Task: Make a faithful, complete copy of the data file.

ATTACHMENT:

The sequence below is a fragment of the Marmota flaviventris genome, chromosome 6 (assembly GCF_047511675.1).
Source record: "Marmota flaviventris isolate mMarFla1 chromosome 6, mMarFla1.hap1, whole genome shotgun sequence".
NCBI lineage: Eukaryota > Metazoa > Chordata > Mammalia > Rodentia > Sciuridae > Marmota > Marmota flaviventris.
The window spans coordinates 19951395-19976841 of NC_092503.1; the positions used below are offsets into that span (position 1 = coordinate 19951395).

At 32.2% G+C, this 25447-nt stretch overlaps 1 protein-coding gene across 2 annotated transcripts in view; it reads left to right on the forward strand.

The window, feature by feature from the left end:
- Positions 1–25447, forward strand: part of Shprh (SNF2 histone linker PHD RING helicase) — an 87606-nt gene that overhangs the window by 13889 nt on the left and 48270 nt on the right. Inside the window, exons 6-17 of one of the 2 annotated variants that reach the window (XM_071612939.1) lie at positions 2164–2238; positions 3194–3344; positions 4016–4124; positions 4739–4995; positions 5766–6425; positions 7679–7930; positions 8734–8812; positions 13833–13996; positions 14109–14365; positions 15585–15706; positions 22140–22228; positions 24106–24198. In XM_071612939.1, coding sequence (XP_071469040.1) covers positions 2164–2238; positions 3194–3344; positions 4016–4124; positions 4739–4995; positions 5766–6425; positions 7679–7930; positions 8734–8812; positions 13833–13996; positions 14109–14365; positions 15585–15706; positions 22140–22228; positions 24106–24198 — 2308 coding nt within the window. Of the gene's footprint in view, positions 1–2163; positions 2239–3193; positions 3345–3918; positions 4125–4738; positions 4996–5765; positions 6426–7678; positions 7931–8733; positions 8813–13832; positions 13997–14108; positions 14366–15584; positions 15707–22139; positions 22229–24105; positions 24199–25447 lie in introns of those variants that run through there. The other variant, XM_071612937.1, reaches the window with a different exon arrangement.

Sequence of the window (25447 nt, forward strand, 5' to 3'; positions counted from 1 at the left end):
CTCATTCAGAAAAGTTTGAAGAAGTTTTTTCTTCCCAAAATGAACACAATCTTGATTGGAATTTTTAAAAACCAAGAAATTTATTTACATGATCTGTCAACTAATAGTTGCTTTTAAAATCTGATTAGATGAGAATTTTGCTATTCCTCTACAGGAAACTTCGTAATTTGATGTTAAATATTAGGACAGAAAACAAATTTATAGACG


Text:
The sequence below is a fragment of the Marmota flaviventris genome, chromosome 6 (assembly GCF_047511675.1).
Source record: "Marmota flaviventris isolate mMarFla1 chromosome 6, mMarFla1.hap1, whole genome shotgun sequence".
NCBI lineage: Eukaryota > Metazoa > Chordata > Mammalia > Rodentia > Sciuridae > Marmota > Marmota flaviventris.
The window spans coordinates 19951395-19976841 of NC_092503.1; the positions used below are offsets into that span (position 1 = coordinate 19951395).

At 32.2% G+C, this 25447-nt stretch overlaps 1 protein-coding gene across 2 annotated transcripts in view; it reads left to right on the forward strand.

The window, feature by feature from the left end:
- Positions 1–25447, forward strand: part of Shprh (SNF2 histone linker PHD RING helicase) — an 87606-nt gene that overhangs the window by 13889 nt on the left and 48270 nt on the right. Inside the window, exons 6-17 of one of the 2 annotated variants that reach the window (XM_071612939.1) lie at positions 2164–2238; positions 3194–3344; positions 4016–4124; positions 4739–4995; positions 5766–6425; positions 7679–7930; positions 8734–8812; positions 13833–13996; positions 14109–14365; positions 15585–15706; positions 22140–22228; positions 24106–24198. In XM_071612939.1, coding sequence (XP_071469040.1) covers positions 2164–2238; positions 3194–3344; positions 4016–4124; positions 4739–4995; positions 5766–6425; positions 7679–7930; positions 8734–8812; positions 13833–13996; positions 14109–14365; positions 15585–15706; positions 22140–22228; positions 24106–24198 — 2308 coding nt within the window. Of the gene's footprint in view, positions 1–2163; positions 2239–3193; positions 3345–3918; positions 4125–4738; positions 4996–5765; positions 6426–7678; positions 7931–8733; positions 8813–13832; positions 13997–14108; positions 14366–15584; positions 15707–22139; positions 22229–24105; positions 24199–25447 lie in introns of those variants that run through there. The other variant, XM_071612937.1, reaches the window with a different exon arrangement.

Sequence of the window (25447 nt, forward strand, 5' to 3'; positions counted from 1 at the left end):
CTCATTCAGAAAAGTTTGAAGAAGTTTTTTCTTCCCAAAATGAACACAATCTTGATTGGAATTTTTAAAAACCAAGAAATTTATTTACATGATCTGTCAACTAATAGTTGCTTTTAAAATCTGATTAGATGAGAATTTTGCTATTCCTCTACAGGAAACTTCGTAATTTGATGTTAAATATTAGGACAGAAAACAAATTTATAGACG